Here is further explanation from Kate Kelley on paper assignments and a form of scaffolding that demonstrates she is, indeed, having students move in thought from one paper to that last one. She had not included this explanation in her first response, mainly because what she did send seemed thorough, so I didn't ask her to say more. I hope this helps get her course moved along. The theoretical and methodological concepts they employ for the essay are included in 5 of the reading responses. For instance, they are called upon to choose a category of 'human being' from one of the readings - Lesson 3. For Lesson 3 they have written a summary of the categories so that they can use some of what they've written for the essay. Lessons 5 and 6 ask them to look at characters in terms of the categories of human being from the earlier lesson - writing from these responses also works toward the essay. The other component of the essay is to choose a 'dimension of sacred' which they learn about in Lessons 7 & 8. The dimensions are not built into the reading responses for those lessons as I have written the lectures about them as exemplary ways to engage in this method. I find typically my students have a much easier time understanding the dimensions of the sacred than they do the categories of human being which is why Lesson 8 asks students to again look at the idea of human being. If needed, I can certainly create reading response prompts for those two lessons that are more focused on the dimensions of the sacred.

A note about the new form of this course: I used to require two shorter essays with revision on both. The first essay was a summary of a chapter that explains the concepts of human being that I ask them to work with. Last summer I discovered that this essay was available through a paper mill. This is such a crucial part of the course, but I suspected that students weren't doing their work. I changed that summary essay to a reading response which asks students to use the concepts of that same chapter so I could make sure they understood them. The second essay of the course was the same one I have now - but I have doubled the required length. I found that many students were writing this second essay twice as long as I required in the prompt. This is why I chose to keep it and make it a longer essay that will fulfill the requirements. Please note, this isn't a research paper - I call it a 'critical essay' because I don't ask students to do outside research. What I ask them to do is take the concepts they have been thinking about throughout the course and process/analyze them to support a thesis statement.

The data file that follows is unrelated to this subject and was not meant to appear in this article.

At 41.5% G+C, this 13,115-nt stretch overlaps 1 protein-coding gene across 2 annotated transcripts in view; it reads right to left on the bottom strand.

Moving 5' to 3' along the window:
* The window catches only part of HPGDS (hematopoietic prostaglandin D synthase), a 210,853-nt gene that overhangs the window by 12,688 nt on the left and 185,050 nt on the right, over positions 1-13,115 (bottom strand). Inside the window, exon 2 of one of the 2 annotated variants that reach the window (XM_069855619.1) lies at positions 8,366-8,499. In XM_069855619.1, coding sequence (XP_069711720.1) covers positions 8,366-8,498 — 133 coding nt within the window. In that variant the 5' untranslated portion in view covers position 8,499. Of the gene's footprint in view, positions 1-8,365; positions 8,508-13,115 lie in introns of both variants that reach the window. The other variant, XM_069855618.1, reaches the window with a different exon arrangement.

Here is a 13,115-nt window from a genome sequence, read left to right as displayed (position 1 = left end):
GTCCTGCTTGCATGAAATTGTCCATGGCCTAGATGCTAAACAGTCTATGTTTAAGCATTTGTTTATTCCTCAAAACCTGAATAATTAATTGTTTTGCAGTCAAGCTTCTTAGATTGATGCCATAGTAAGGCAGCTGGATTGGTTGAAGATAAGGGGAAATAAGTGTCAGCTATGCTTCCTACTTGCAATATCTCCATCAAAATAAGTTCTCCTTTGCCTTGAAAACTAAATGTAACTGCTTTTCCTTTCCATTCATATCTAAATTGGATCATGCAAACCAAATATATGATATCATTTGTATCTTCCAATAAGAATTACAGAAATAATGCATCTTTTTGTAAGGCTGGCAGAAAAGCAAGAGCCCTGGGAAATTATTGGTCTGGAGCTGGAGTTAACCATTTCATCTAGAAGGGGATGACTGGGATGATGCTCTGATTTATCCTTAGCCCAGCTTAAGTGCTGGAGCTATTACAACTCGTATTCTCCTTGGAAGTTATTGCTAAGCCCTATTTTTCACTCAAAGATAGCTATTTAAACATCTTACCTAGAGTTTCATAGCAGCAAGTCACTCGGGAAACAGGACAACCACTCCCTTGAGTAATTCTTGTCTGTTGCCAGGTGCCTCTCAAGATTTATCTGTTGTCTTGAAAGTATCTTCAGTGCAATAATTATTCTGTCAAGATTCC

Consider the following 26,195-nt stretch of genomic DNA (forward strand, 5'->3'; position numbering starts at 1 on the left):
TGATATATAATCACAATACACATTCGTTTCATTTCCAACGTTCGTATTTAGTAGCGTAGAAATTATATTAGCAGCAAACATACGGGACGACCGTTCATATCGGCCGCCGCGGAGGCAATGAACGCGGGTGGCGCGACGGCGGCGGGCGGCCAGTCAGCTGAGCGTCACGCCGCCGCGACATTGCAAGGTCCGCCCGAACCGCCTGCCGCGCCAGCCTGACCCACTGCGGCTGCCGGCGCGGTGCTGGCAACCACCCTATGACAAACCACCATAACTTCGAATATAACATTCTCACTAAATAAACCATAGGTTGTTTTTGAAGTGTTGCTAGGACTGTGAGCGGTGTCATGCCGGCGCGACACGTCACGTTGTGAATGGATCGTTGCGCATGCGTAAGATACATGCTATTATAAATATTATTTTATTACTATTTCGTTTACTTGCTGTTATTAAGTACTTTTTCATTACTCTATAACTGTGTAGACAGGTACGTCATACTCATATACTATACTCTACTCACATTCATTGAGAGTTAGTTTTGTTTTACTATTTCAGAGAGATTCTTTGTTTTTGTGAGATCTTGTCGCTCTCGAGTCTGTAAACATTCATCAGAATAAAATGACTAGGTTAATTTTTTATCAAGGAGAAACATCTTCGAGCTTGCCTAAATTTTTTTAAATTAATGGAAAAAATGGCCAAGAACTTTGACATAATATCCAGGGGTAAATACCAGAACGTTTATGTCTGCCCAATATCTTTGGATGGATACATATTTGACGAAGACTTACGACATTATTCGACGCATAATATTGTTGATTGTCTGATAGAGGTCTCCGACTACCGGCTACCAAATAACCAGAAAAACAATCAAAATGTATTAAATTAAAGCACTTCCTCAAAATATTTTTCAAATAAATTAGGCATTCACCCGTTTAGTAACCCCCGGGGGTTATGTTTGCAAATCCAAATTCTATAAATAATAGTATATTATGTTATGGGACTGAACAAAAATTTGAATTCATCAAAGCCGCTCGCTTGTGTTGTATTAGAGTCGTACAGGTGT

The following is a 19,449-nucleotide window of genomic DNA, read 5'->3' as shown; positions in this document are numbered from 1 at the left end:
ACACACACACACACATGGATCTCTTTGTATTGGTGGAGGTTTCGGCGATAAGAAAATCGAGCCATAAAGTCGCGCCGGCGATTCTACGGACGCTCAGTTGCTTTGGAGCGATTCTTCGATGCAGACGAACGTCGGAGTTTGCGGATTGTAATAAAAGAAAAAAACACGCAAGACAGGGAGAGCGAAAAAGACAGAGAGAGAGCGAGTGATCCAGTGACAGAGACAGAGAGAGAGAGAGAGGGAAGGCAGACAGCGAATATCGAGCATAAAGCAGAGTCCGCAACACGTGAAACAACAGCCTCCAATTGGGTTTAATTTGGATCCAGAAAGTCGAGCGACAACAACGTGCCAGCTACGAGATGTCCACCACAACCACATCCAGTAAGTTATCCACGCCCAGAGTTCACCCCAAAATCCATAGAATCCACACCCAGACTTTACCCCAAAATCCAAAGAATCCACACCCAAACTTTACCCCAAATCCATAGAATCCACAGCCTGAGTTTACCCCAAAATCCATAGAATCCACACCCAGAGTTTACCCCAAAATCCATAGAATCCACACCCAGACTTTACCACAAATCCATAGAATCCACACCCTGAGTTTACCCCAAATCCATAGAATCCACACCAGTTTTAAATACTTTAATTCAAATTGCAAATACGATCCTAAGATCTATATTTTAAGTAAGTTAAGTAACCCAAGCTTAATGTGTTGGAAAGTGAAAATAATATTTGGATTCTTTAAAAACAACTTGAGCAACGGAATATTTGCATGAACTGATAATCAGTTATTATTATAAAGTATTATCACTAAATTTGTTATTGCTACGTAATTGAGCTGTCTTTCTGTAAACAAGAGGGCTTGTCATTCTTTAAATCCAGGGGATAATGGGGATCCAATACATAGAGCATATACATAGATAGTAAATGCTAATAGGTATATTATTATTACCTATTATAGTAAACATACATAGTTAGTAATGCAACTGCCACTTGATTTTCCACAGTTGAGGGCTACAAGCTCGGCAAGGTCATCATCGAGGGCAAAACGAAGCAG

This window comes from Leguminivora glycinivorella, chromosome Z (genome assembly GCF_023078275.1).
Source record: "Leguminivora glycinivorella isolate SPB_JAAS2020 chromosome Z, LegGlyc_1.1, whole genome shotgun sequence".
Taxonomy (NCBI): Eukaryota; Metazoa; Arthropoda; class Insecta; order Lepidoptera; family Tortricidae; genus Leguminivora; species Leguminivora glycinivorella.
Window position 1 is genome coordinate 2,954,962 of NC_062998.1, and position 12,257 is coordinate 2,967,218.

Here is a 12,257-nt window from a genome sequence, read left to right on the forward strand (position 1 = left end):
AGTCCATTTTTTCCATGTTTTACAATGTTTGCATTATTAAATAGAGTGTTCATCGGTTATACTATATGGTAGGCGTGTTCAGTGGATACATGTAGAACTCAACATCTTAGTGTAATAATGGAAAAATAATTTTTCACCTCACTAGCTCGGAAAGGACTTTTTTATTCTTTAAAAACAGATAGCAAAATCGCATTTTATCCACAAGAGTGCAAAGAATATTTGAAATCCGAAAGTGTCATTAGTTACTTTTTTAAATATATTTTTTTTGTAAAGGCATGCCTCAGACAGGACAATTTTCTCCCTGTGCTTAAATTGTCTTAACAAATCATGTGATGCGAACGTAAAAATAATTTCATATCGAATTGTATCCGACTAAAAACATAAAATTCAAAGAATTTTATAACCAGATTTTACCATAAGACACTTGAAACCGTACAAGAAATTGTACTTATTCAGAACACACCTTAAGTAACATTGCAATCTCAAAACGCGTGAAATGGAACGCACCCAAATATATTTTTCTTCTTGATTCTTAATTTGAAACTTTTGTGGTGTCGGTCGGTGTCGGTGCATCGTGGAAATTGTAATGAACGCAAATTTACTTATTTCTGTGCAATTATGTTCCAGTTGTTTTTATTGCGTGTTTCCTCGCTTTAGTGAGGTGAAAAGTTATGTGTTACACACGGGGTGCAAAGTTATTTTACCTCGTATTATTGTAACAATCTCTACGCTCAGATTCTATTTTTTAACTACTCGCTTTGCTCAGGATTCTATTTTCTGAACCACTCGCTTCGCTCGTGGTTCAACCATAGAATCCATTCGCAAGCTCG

Writing Intensive Teaching

Instructor provided feedback
All of my assignments ask students to do their own critical thinking and analysis to support arguments.
Each lesson completed includes a writing assignment, alternating between reading responses and short essays with a final writing portfolio in the last lesson.

Course Syllabus

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Administrative Information

Humanities and Arts


I have read and reviewed the updated proposal

Additional Comments

Patricia Luckenotte (luckenottep) (Fri, 17 Feb 2017 21:27:59 GMT): This class is listed as REL_ST 3451W, section 01, 02 and 03 - self-pace for Fall 2017
Key: 466